HTTP/1.0 200 OK Content-Type: text/html Canadians Love Their Pot
Pubdate: Fri, 13 Dec 2002
Source: Thunder Bay Post (CN ON)
Copyright: 2002 Thunder Bay Post


A House of Commons committee has recommended Canadians rethink the way
they look at marijuana, and has indicated it would like to see
possession of 30 grams or less of the narcotic decriminalized. In
effect it will be treated like a traffic offense, with those caught
within the boundaries handed a ticket instead of a criminal record and
the baggage that goes along with one.

Of course there will be a huge uproar across the country as people
leap to their feet - well, at least those not under the influence - to
demand the government not go along with the findings, but it's time to
face reality. Canadian love their pot. It's plain to see that users
will continue to use regardless of which side of the law they have to
tread, so why fight a losing battle?

The recommendation of the House of Commons committee doesn't mean pot
will suddenly become legal and sold in Twinkie combo deals at the
neighbourhood coffee shop, it just means those who do choose to inhale
will not have to worry about a lifelong criminal record should they
get caught. It will also save the taxpayers of this country a
tremendous amount of money.

According to the Canadian Centre on Substance Abuse, more than 2,000
Canadians go to jail each year for cannabis possession. They estimate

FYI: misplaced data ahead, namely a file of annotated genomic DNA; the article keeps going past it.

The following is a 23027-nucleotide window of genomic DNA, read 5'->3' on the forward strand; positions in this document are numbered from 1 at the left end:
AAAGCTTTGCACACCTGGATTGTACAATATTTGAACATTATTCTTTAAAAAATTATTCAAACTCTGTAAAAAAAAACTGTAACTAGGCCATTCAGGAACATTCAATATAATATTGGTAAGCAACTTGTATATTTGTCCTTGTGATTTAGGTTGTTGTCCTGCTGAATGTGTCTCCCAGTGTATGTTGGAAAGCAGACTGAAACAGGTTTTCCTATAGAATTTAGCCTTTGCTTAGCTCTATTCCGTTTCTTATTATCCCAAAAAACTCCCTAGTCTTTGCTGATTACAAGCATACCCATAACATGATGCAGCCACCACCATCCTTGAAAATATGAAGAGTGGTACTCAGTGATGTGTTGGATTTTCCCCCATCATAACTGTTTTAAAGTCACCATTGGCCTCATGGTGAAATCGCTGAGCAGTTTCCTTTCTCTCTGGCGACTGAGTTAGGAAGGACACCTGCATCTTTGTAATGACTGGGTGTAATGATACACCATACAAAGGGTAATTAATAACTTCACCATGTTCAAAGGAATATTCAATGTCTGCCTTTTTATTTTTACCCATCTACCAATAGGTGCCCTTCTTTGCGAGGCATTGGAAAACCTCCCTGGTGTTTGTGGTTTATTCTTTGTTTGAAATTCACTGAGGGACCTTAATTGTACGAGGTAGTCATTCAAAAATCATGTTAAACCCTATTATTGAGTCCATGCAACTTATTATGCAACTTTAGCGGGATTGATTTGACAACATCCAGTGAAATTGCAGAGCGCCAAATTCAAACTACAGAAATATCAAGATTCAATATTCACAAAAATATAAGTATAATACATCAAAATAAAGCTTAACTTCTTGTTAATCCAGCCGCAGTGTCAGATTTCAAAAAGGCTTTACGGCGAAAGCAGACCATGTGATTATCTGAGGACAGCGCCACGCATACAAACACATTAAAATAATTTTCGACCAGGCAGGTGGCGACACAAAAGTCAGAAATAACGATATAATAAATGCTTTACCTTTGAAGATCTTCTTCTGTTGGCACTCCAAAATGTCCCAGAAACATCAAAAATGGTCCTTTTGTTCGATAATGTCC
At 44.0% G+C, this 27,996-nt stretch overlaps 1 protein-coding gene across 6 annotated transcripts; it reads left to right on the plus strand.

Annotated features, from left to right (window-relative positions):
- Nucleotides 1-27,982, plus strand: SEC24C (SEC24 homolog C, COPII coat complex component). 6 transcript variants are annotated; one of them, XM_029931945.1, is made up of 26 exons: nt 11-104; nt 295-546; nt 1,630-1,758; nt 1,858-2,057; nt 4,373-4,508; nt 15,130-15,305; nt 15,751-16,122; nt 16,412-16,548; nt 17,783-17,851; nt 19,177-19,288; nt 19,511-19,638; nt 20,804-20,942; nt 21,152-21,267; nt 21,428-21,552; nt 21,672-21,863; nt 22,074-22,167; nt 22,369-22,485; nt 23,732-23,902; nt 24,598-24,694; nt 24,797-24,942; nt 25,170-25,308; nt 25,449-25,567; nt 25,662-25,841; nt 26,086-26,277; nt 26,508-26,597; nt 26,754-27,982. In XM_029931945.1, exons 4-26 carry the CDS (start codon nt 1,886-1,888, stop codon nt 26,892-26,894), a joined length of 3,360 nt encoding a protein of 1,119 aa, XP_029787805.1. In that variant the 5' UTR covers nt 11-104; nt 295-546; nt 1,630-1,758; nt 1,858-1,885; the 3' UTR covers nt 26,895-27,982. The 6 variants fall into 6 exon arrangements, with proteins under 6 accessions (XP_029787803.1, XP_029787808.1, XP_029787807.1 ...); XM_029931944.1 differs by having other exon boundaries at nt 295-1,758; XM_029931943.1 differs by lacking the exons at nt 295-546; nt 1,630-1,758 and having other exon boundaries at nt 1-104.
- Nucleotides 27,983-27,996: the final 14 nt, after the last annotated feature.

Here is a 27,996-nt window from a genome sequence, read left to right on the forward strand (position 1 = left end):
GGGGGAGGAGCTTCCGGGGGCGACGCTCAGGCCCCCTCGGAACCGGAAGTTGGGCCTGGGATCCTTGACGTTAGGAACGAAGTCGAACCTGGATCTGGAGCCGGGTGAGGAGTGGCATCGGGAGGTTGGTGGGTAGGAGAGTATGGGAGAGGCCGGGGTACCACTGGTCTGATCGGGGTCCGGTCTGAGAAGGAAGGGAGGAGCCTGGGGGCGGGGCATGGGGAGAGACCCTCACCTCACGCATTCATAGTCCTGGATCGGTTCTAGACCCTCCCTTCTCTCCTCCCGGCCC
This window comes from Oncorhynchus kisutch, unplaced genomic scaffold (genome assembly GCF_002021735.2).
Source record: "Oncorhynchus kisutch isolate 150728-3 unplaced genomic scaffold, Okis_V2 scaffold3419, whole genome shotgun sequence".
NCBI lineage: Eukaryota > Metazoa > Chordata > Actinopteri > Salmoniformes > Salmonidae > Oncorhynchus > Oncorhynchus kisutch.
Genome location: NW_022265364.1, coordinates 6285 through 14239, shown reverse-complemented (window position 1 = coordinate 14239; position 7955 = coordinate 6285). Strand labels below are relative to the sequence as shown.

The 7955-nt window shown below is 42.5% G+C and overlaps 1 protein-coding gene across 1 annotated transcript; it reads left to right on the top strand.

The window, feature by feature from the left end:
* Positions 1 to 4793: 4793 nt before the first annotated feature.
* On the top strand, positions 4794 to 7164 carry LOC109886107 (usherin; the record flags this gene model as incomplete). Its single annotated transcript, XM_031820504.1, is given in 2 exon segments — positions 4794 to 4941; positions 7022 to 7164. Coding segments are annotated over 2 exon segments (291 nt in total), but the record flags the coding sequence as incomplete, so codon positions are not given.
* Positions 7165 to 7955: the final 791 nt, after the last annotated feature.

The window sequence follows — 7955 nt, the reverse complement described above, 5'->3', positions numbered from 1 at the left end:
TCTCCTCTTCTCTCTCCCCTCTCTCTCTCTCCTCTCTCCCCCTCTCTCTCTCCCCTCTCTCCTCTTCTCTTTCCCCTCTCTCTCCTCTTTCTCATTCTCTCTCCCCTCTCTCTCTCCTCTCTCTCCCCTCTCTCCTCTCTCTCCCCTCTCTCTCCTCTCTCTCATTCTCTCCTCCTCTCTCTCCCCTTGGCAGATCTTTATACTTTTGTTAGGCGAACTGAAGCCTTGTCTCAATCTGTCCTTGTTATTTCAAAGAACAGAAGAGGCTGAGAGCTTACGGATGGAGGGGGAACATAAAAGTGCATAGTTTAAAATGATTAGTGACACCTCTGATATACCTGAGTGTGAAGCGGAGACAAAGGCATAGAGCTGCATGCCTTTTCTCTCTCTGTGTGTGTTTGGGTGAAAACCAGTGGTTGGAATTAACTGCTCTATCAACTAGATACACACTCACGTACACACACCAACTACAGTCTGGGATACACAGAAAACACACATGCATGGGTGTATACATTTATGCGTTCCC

it costs about $150 a day to house each offender, or $300,000 a year.
The vast majority of these people don't belong in prison. Nor does the
threat of a criminal record keep them from having a toke once they
have been through the justice system. The same report estimates as
many as 92 per cent of all Canadians found guilty of cannabis
possession were still using the drug a year later. It also estimates
about one per cent of all users are even detected by law enforcement
officials each year.

Unless they are driving under the influence, most pot smokers are no
more harmful than a bunny rabbit in a petting zoo.

Why subject them to a lifetime of exclusion because they've done what
more than half the country has tried at some point in their lives.

On the other hand, the government, should they adopt the
recommendations of the committee, should not wipe clean the record of
those convicted of possession in the past, which has been called for
by some members of parliament. Breaking the law is never right,
regardless of what your opinion is of that law. 
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